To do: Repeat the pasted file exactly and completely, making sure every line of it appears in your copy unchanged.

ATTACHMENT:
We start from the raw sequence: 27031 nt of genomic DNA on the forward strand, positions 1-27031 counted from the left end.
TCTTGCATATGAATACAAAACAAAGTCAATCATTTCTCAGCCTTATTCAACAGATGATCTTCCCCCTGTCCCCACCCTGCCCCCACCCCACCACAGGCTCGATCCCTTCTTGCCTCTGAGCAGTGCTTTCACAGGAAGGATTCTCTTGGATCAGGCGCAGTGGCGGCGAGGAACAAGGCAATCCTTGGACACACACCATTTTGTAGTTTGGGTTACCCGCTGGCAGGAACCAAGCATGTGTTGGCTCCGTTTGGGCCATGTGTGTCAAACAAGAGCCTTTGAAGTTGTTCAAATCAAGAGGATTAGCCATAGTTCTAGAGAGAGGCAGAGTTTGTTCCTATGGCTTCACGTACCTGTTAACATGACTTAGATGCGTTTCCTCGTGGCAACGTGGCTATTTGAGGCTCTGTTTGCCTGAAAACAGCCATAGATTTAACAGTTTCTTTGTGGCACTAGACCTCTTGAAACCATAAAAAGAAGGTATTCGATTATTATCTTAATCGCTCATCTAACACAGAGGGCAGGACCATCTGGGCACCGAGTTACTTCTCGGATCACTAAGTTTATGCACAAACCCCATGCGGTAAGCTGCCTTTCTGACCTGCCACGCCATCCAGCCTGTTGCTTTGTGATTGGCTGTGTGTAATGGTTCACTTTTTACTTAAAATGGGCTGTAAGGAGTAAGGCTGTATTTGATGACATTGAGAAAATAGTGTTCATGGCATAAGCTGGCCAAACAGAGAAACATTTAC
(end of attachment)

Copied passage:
We start from the raw sequence: 27031 nt of genomic DNA on the forward strand, positions 1-27031 counted from the left end.
TCTTGCATATGAATACAAAACAAAGTCAATCATTTCTCAGCCTTATTCAACAGATGATCTTCCCCCTGTCCCCACCCTGCCCCCACCCCACCACAGGCTCGATCCCTTCTTGCCTCTGAGCAGTGCTTTCACAGGAAGGATTCTCTTGGATCAGGCGCAGTGGCGGCGAGGAACAAGGCAATCCTTGGACACACACCATTTTGTAGTTTGGGTTACCCGCTGGCAGGAACCAAGCATGTGTTGGCTCCGTTTGGGCCATGTGTGTCAAACAAGAGCCTTTGAAGTTGTTCAAATCAAGAGGATTAGCCATAGTTCTAGAGAGAGGCAGAGTTTGTTCCTATGGCTTCACGTACCTGTTAACATGACTTAGATGCGTTTCCTCGTGGCAACGTGGCTATTTGAGGCTCTGTTTGCCTGAAAACAGCCATAGATTTAACAGTTTCTTTGTGGCACTAGACCTCTTGAAACCATAAAAAGAAGGTATTCGATTATTATCTTAATCGCTCATCTAACACAGAGGGCAGGACCATCTGGGCACCGAGTTACTTCTCGGATCACTAAGTTTATGCACAAACCCCATGCGGTAAGCTGCCTTTCTGACCTGCCACGCCATCCAGCCTGTTGCTTTGTGATTGGCTGTGTGTAATGGTTCACTTTTTACTTAAAATGGGCTGTAAGGAGTAAGGCTGTATTTGATGACATTGAGAAAATAGTGTTCATGGCATAAGCTGGCCAAACAGAGAAACATTTAC